How Bella in 'New Moon' Perfectly Explains the Different Stages of My Depression
This weekend, I was watching the “Twilight” series for the umpteenth time. As I sat back to enjoy the second installment, “New Moon,” it occurred to me once again how beautifully it depicts my depression.
Near the beginning of the movie, our hero, Edward, breaks up with our heroine, Bella. The shock of his rejection (I’ve written about how the fear of rejection and abandonment affects my relationship with my husband) causes a shock that shakes Bella entirely, and she sinks to the ground into a stillness like death. But she is not dead, though she may wish it. That is how my depression starts. A sinking, and a stillness like death.
In the most poignant “art reflecting life” scene, Bella sits in her room and stares out the window while time, seasons and people pass her by. That stillness continues so that I am detached from life and all that goes on around me. I tend to simply lie in bed and watch TV, doing only what is absolutely necessary in life. Grooming falls by the wayside, as do responsibilities and relationships.
In an email, Bella writes, “the pain lets me know that he was real, that you all were.” I gravitate towards sad movies and sad songs, seemingly reveling in the depth of my pain, but it’s only to remind myself that what I’m feeling is real, and that I still exist.
My sleep is disturbed. Bella screams as if in pain, waking her father who comes to comfort her. He rises off the sofa, where it’s become a habit for him to sleep so he can go to her in the night. I sleep too much, or not enough. Nightmares come, and my sleep is never peaceful.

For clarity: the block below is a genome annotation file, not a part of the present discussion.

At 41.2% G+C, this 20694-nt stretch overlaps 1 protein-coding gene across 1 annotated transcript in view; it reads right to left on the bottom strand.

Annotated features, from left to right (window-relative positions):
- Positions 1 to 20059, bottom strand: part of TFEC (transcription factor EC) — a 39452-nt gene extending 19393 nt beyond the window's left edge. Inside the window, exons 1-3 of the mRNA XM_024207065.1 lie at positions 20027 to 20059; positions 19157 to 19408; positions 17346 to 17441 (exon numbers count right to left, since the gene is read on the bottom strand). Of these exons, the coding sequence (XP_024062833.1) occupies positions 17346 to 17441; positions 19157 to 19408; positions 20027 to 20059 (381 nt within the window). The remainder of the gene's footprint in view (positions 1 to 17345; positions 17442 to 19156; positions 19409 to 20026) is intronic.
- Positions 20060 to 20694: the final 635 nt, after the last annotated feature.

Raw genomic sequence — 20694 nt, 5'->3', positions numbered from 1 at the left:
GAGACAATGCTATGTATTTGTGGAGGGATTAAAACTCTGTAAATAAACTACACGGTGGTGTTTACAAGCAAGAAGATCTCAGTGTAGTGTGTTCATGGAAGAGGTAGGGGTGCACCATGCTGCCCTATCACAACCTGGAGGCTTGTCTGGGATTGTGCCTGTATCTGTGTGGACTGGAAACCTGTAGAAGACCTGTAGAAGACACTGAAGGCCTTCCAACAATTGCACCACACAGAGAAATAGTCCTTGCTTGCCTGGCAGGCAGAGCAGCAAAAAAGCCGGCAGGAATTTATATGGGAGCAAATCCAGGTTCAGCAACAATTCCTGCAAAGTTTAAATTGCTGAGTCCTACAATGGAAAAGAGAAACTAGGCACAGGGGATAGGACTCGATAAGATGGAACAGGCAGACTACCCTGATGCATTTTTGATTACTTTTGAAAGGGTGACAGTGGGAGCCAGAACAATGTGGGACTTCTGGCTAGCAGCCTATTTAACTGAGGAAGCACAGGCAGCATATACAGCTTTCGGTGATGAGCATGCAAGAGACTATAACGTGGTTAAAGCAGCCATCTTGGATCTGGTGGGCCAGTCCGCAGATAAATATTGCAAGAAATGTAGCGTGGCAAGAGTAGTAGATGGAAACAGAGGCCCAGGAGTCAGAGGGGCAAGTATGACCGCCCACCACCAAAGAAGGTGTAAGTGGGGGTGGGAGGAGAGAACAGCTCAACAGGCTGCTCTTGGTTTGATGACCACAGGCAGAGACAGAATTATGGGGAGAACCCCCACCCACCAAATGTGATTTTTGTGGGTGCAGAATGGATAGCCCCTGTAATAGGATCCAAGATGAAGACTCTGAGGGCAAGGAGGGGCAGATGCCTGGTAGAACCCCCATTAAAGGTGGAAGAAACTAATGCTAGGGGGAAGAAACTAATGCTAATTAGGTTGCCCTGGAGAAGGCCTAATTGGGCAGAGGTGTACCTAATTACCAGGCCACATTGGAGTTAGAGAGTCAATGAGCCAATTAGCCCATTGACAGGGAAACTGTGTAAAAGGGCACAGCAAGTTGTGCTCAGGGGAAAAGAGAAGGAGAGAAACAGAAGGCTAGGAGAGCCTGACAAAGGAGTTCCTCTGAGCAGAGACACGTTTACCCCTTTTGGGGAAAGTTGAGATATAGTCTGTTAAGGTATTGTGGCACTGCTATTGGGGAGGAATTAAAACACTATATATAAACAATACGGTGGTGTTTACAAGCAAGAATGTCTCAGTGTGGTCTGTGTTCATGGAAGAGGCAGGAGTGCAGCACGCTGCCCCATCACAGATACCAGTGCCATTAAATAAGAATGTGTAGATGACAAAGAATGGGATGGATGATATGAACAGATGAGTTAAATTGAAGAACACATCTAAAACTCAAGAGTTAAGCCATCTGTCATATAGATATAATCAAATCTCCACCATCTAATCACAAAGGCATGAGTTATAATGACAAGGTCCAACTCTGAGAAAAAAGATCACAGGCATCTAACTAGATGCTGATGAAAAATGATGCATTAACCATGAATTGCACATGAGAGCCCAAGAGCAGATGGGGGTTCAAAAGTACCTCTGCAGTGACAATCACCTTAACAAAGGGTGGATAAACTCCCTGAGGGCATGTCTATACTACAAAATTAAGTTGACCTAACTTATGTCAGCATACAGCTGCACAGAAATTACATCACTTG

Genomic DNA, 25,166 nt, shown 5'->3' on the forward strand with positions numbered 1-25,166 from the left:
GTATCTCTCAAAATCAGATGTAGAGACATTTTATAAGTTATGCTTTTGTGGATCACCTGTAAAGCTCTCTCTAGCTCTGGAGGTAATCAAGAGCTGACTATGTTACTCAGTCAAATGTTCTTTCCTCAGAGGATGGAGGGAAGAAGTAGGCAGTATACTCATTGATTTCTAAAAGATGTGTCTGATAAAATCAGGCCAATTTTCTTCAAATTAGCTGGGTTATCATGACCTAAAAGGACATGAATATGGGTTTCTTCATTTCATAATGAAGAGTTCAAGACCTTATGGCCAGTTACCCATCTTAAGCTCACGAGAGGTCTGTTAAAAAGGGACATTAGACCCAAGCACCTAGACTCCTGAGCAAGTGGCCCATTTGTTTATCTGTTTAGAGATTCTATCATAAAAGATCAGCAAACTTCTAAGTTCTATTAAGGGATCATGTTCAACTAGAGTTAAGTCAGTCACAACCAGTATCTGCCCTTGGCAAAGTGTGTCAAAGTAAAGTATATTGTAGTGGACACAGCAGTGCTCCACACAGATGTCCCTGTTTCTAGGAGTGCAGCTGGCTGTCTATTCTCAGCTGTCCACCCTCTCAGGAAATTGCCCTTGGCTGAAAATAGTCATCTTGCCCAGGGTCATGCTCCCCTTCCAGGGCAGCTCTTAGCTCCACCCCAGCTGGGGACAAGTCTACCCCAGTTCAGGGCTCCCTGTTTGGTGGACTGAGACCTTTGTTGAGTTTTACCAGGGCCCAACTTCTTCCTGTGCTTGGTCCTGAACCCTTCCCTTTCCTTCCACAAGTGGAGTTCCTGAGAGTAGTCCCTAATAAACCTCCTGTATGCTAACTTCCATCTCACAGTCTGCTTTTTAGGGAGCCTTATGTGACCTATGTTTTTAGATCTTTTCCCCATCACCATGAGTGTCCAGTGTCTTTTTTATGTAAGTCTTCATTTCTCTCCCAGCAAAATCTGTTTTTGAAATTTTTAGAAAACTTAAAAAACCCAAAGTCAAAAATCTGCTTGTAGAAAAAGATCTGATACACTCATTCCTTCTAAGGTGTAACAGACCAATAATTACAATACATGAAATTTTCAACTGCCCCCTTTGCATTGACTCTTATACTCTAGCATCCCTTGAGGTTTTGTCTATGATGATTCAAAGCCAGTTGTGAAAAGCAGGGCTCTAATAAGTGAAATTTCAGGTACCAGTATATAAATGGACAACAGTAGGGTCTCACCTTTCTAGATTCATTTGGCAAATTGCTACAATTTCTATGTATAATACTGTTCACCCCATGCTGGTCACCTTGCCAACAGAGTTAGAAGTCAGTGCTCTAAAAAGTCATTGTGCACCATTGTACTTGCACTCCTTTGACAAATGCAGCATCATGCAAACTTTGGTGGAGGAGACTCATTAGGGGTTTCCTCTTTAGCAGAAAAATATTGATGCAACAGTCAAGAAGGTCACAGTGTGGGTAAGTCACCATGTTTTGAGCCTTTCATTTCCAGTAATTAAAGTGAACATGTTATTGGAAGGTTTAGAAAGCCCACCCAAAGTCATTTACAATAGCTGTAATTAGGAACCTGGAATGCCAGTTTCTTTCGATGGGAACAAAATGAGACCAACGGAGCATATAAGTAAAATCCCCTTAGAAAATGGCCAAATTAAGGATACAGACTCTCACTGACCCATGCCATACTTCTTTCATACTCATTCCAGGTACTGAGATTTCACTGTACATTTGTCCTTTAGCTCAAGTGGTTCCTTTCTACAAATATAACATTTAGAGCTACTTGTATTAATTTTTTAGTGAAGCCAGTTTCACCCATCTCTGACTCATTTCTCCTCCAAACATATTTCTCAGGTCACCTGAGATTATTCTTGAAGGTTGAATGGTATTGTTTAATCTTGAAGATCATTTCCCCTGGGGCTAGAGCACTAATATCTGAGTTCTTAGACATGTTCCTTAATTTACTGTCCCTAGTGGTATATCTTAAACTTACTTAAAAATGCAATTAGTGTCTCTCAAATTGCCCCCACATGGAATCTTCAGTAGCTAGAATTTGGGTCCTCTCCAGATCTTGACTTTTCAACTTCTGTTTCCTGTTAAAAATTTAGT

Bella eats lunch alone. She doesn’t spend time with her friends anymore. She doesn’t spend time with anyone. I stay at home. I isolate. I avoid phone calls and any face-to-face meeting. It takes too much energy, and I don’t have enough to even walk around the house. I don’t have enough energy to see the sunshine or play with my cats, I certainly don’t have enough to fake a smile or a laugh for the world.
Bella’s father has had enough. He wants her to move back with her mom in Jackonsville, Florida. Bella doesn’t want change. She insists she still sees her friends and makes plans with one to prove it. My family worries. They try to fix it for me. They make me join them on outings, and they encourage me to do things out of the house. They make doctor’s appointments and find treatments. They want to be proactive, because it causes them pain to witness mine. I fake it the best I can. I smile, I go out. It exhausts me and leaves me witnessing the stark contrast between their reality and mine. But I fake it, hoping that soon I will make it.
Just as Bella becomes an adrenaline junkie, I try anything that may jolt me out of my despair, even if it’s using poor judgment that I do so. But sometimes, in that search, I connect with someone or something. Like Bella does with Jacob, I spend time with someone or doing something that lets me forget my despair. I take what Bella’s father says to heart, “Sometimes you’ve got to learn to love what’s good for you.” I cling to those moments of light and use them to slowly crawl out of the darkness, back into my life.
Header image via “Twilight Saga” Facebook page